Failing recommends a six-burner propane stove for larger events, which can heat sauces or soups or warm other items. Consider a 5-gallon propane deep fryer when feeding 50 or more guests.
“Propane grills are often preferred, as these disperse heat equally and can maintain the temperature of multiple items more easily than the charcoal version. Charcoal is best with burgers, hot dogs, steak and fish,” Failing says. “A 6-foot griddle is versatile for pancake breakfasts, warming tortillas or grilling sandwiches.”
Other components for outdoor kitchens include handwashing stations and a transit box that holds sheet pans to keep food warm and for transporting items. “Refilling and replenishing ingredients from stock inside the restaurant to the outdoor space, and ensuring ingredients are properly covered, don’t spill, and look presentable to guests can be challenging while holding food at proper temperatures,” Failing adds.
Logistics and Limitations
Infrastructure, including power, lighting, plumbing and gas, needs to be in place and accessible or be added to get up and running. “Since most outdoor kitchens are built on a patio, you don’t have easy options for adding utilities later,” Malody says. “That means you need to think about three things: What utilities will I need now and in the future? Where will these utilities enter my kitchen? Where will these utilities be located under the patio?”
Subtle but important differences emerge when it comes to the utilities for outdoor kitchens compared to their indoor counterparts. Both require sinks and sanitation buckets, but outdoor kitchens often feature fewer drains than inside kitchens, meaning drainage can become an issue.
Other common equipment may present additional utility decisions. “Coffee makers pull a lot of power, so these need to be on separate circuits if brewing on site,” Failing says. “This may require additional generators or a spider box to power.”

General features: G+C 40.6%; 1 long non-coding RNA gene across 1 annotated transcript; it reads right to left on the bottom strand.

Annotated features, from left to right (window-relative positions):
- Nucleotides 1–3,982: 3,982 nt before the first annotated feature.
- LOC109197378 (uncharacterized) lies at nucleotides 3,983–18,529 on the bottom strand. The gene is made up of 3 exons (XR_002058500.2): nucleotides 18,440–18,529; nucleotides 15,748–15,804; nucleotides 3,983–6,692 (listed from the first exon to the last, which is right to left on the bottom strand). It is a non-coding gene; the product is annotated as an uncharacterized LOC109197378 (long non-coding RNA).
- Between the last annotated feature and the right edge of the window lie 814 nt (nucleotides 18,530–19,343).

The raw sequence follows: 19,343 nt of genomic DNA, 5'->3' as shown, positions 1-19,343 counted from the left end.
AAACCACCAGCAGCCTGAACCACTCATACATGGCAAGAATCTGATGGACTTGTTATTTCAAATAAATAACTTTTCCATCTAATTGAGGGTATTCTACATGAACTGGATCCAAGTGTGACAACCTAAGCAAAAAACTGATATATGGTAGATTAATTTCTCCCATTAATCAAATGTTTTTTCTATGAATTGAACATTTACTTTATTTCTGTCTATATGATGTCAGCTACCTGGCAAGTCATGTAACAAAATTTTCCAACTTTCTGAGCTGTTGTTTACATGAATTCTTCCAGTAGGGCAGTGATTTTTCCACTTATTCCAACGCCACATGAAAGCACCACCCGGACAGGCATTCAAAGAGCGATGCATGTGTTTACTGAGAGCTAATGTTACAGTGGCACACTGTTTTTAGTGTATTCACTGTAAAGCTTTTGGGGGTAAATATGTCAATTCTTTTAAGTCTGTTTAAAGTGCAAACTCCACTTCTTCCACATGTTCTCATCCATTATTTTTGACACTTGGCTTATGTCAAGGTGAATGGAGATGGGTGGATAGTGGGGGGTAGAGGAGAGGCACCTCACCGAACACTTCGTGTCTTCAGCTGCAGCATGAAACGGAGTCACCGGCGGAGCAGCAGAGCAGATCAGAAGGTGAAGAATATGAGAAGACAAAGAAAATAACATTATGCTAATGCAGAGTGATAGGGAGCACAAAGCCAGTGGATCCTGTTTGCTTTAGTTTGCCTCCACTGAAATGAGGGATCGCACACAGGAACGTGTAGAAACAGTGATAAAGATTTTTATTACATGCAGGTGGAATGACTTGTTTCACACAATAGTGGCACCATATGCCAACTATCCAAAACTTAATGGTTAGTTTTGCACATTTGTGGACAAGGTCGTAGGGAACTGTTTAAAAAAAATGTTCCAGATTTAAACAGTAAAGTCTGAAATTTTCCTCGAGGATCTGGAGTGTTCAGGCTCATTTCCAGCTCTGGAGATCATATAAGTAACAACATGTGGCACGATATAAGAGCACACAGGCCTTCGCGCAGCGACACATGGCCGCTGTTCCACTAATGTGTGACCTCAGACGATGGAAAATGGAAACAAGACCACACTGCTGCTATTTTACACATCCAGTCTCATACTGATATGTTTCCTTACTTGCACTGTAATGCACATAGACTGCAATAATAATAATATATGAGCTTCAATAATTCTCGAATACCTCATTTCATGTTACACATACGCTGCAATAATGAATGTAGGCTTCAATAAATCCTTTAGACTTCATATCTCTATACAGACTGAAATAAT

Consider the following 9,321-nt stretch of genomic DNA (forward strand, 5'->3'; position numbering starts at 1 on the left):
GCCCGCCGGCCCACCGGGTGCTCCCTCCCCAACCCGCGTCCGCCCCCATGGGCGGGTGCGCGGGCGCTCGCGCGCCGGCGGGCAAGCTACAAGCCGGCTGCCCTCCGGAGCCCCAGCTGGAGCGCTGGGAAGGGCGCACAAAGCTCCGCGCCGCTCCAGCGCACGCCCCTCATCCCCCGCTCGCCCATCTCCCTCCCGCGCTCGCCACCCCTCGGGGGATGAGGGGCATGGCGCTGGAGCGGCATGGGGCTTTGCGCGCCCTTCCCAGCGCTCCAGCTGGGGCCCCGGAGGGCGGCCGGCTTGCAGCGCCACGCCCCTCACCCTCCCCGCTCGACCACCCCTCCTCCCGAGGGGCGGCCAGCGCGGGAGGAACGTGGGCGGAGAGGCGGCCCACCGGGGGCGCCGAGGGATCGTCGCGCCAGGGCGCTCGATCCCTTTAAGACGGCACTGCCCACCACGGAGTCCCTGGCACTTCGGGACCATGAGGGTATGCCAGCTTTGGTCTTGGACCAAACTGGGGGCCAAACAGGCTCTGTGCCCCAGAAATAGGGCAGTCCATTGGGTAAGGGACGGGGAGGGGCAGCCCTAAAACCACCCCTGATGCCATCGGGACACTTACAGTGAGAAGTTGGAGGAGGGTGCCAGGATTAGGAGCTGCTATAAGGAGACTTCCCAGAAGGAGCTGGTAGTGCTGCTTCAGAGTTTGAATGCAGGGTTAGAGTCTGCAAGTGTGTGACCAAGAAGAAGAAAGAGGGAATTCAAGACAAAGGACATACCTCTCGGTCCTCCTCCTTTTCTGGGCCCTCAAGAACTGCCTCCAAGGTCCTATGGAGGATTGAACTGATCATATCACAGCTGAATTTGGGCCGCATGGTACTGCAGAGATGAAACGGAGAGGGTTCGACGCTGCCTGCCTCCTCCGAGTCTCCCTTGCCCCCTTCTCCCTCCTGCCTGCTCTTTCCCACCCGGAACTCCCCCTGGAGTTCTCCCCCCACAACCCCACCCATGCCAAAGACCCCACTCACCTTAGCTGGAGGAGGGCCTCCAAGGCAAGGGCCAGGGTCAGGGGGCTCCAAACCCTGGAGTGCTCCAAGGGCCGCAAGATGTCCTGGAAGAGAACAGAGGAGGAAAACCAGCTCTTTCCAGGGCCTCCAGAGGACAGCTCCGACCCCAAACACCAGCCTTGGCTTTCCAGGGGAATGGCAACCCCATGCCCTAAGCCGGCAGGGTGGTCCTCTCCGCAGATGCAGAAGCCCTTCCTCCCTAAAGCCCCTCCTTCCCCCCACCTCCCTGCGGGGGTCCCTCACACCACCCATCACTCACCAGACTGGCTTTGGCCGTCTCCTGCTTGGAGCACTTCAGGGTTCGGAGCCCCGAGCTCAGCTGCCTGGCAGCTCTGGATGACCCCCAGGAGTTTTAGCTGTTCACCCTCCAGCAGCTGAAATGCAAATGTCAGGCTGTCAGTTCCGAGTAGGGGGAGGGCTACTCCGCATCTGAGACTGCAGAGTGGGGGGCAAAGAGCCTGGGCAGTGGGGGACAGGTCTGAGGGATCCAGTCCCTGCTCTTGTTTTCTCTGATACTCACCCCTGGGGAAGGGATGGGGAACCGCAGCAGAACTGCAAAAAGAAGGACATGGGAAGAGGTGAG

By the same token, the amount of space for necessary stations needs to be abundant as well as appropriate. “Think about how the chef is working for logistics,” Failing suggests. “They need the outdoor workstation to be like an indoor commissary kitchen, with a cold station for salads and prep and an area for appetizers that can be easily turned over to servers.”
She notes that outdoor layouts typically model indoor kitchens, with sightlines also a factor. “With open tents, hedging can be rented, but sidewalls are generally needed,” Failing says. “Depending on fire laws, propane has to be outside, so there should be no sidewall enclosing the oven.”
Designate a scullery area for tableware, flatware, glassware and paper goods, and additional power requirements may be necessary for smaller appliances, such as panini makers and waffle irons. “How will you get back to the main building for food replenishment, and what method will be used to remove trash?” Egnor says. “Keep in mind that marketing and sales always outweigh the operational aspect.”
For outdoor kitchens with a larger staff, a designated break area with tables, chairs and areas to store belongings may be needed.
Whether or not an outdoor kitchen makes sense is about running the numbers. “Realistically compute anticipated sales against food costs and labor requirements,” Malody says. “Figure out the menu and then the equipment that will be needed before a space is chosen.”
Once this is accomplished, it’s a matter of pricing out the build-out, enlisting the assistance of an outdoor kitchen expert to identify environmental factors influencing location and equipment, and assessing what environmental design surrounds, such as walls and ceilings, might be necessary in order to reduce environmental vulnerabilities.
“Operators shouldn’t discount adding an outdoor kitchen,” Egnor says. “It could be a home run for those who do their homework and are willing to make the commitment.”